Business World

THE JOURNAL RECORD, July 28, 1998 | Go to article overview

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Canned messages

MILWAUKEE (NYT) -- Since last month, Miller Lite has been sold in seven different cans that invite the guzzler to establish a meaningful relationship with his beer. One can has a Cal-O-Meter on it, a scale to show the calories consumed, from zero ounces (zero calories) to 12 ounces (128 calories). Another can has a space where a drinker can write his name, address and phone number -- in case the can gets lost. Some cans note, "Not every can of Miller Lite contains the same number of bubbles."

The arch labeling is pitched to the postcollegiate crowd, beer- drinkers weaned on Lettermanesque humor. It is Miller Brewing's response to a flatness in sales, said Gina Shaffer, marketing communications manager for Miller Lite in Milwaukee. She said the labeling is "focused on 21- to 28-year-olds."

Miller Lite, introduced in 1975, had its peak year in 1990, said Eric Shepard, executive editor of Beer Marketers Insight, an industry newsletter. A six-pack of 12-ounce cans is $4.50.

Tulsa entrepreneur scores

LOS ANGELES (JR) -- Equity Marketing has acquired the worldwide rights to the popular kid's bath product Tub Tints -- red, yellow and blue effervescent tablets that, when dissolved, allow any color to be created in the water. Tub Tints were developed by Shelly Brady, an entrepreneur based in Tulsa.

Under the terms of the 99-year licensing agreement, Equity Toys, a division of Equity Marketing, has rights to manufacture, market and distribute Tub Tints to mass-market and specialty store retailers worldwide. Equity Marketing also will pursue promotional opportunities for Tub Tints.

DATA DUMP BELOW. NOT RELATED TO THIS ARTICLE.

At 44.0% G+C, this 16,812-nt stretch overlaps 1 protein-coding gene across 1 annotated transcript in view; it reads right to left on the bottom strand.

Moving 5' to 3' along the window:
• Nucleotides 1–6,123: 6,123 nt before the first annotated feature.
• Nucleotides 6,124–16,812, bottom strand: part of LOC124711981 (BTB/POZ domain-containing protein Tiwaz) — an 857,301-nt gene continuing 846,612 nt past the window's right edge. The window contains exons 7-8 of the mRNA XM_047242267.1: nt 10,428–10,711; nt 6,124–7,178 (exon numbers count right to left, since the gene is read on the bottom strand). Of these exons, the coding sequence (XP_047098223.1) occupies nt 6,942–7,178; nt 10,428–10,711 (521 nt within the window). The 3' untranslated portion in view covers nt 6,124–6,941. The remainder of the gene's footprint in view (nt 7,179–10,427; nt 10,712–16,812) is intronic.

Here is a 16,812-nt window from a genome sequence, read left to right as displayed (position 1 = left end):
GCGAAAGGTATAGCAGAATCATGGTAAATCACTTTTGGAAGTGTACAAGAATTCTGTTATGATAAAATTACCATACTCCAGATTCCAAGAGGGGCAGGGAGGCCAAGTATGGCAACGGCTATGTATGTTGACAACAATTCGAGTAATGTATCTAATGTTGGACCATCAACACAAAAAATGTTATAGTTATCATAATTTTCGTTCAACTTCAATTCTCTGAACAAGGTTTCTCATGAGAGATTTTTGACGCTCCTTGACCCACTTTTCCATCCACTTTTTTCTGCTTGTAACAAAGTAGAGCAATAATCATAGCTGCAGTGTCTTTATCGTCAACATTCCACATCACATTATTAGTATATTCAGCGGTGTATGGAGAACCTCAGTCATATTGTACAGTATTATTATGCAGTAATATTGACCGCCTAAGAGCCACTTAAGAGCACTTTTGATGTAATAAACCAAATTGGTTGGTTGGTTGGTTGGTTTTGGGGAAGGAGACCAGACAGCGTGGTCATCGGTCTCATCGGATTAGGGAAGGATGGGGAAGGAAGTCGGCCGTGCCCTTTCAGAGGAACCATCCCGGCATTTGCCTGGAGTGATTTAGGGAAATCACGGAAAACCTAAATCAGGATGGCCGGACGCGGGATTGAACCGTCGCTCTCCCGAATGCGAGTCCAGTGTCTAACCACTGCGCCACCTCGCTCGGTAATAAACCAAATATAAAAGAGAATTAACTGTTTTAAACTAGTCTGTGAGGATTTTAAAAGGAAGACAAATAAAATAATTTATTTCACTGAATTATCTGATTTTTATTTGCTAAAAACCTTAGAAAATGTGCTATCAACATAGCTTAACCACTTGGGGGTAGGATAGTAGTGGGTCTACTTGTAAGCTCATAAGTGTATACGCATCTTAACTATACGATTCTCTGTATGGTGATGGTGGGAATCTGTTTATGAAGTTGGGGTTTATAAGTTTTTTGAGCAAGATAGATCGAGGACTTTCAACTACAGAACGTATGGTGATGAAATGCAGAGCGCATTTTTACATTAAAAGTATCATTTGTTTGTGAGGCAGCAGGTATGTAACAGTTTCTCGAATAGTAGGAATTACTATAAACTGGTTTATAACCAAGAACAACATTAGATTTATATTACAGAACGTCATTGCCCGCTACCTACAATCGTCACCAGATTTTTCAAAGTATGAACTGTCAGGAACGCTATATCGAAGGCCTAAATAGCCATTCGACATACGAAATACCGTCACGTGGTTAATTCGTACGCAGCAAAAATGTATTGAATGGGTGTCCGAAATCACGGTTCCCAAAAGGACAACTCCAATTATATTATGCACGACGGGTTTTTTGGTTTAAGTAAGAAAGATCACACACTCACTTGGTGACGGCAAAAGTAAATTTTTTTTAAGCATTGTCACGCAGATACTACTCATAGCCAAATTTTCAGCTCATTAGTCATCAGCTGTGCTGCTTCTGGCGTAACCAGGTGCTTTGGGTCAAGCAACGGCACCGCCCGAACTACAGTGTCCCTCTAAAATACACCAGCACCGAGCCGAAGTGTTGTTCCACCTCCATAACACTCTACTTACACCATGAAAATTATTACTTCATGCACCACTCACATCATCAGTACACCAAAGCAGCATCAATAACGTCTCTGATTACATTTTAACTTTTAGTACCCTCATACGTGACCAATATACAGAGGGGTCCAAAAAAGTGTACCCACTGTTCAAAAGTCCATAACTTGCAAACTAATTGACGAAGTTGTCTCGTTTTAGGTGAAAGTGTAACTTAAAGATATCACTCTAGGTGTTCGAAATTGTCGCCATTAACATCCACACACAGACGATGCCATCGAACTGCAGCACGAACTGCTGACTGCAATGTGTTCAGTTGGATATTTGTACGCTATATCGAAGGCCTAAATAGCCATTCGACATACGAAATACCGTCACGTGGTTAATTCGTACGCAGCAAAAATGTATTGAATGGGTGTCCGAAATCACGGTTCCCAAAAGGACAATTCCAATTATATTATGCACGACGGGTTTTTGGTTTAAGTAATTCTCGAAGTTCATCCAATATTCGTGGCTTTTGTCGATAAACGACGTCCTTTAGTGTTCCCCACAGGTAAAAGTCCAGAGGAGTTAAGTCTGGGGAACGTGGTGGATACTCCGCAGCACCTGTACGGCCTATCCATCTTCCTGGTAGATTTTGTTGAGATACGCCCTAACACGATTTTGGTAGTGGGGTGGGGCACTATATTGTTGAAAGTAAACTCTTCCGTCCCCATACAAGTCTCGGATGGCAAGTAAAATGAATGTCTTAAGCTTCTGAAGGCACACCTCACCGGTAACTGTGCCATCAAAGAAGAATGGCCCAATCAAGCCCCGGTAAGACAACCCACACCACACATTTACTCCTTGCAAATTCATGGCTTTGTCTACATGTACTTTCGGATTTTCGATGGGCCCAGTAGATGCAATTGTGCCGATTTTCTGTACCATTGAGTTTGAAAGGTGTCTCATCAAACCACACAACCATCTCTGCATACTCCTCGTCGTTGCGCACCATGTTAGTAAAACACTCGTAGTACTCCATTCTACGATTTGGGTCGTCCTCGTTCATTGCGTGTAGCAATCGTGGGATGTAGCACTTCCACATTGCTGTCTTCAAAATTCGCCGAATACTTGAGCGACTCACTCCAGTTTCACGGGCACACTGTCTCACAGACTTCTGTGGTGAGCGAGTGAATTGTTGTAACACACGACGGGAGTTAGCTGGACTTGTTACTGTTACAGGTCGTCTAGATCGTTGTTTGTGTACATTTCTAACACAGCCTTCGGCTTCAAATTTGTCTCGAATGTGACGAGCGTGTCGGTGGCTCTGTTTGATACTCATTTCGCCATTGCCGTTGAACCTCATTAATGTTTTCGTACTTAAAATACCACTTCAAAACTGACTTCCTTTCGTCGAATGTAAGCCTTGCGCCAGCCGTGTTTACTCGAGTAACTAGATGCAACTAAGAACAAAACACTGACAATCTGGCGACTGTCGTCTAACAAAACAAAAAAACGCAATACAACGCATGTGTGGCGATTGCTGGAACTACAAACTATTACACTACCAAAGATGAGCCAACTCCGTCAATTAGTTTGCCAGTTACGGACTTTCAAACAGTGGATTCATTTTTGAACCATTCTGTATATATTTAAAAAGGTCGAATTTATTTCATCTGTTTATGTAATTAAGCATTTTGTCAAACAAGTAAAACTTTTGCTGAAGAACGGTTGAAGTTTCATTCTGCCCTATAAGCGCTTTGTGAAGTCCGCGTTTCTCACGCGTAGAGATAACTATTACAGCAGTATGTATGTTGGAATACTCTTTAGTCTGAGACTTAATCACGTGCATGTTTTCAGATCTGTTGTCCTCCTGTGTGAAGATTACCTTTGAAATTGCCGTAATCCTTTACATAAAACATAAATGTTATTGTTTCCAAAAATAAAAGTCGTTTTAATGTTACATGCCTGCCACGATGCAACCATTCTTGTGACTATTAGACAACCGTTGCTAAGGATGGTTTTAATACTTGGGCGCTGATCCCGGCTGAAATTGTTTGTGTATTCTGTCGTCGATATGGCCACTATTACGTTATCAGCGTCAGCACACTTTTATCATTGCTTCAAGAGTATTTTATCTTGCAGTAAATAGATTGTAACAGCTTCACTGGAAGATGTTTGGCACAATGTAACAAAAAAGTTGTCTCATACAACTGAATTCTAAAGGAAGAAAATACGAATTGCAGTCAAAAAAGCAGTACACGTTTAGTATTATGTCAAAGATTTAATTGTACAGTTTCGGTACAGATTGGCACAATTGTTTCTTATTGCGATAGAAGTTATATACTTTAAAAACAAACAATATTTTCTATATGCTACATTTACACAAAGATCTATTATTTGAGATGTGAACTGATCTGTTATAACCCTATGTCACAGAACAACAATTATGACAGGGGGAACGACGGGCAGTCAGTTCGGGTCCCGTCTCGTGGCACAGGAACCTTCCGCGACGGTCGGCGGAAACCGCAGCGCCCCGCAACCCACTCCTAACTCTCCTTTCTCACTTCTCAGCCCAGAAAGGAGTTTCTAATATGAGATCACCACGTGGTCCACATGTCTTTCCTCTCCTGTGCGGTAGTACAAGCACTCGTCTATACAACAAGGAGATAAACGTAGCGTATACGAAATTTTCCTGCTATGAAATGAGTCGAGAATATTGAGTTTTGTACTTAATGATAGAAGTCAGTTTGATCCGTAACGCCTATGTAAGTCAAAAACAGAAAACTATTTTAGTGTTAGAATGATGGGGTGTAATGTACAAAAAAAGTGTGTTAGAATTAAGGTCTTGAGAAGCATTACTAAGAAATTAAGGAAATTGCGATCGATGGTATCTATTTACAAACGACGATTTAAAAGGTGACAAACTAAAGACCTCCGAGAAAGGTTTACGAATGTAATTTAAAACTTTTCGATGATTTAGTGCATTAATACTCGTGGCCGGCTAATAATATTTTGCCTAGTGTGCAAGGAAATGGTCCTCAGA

"This product is ideal for mass-market distribution and offers numerous product-line extension opportunities that fit well with our strengths in licensing, design and manufacturing," said Donald A. Kurz, president and co-CEO of Los Angeles-based Equity Marketing. Equity Toys creates and manufactures products for sale through retailers.

Returns are down

NEW YORK (NYT) -- After three years of rising returns of unsold books, the tidal wave of hard-cover flops and paperback rejects that washed over the publishing industry is finally showing signs of easing. Publishers who once boasted about million-copy print runs as a way to promote the potential for books by pricey authors are now bragging about unglamorous efficiencies that are reducing their returns, which in the worst cases soared as high as 80 percent of the value of books shipped to bookstores.

Last year, the number of books that had to be returned unsold to publishers reached such a high level that a nonprofit industry group called it a "crisis" for the publishing industry. In the year's first five months, when returns are typically heavier, the hard-cover books sent back by bookstores dropped by almost 19 percent, to $204 million, from the comparable period in 1997, according to the Association of American Publishers, the industry trade group. And some of the large trade publishers in New York confirm that significant reductions are starting to take place -- largely because of cautious new attitudes in a flat market that has prompted executives to reconsider the old convention that simply pumping out more copies increases excitement and sales.

"It seems pretty clear that everyone is being more conservative," said Lou Aronica, the publisher of Hearst Corp.'s Avon Books, who noted that the number of books returned to his company had dropped by several percentage points this year because the company chose to ship fewer books and to print more modest runs, which are replenished frequently based on new orders. "This is an industry that feeds on mass hysteria, and at the moment there doesn't seem to be one," he said. "There seems to be a calming sensibility."

Avalon's still Avalon

OKLAHOMA CITY (JR) -- Avalon Community Services has changed its name to Avalon Correctional Services. …

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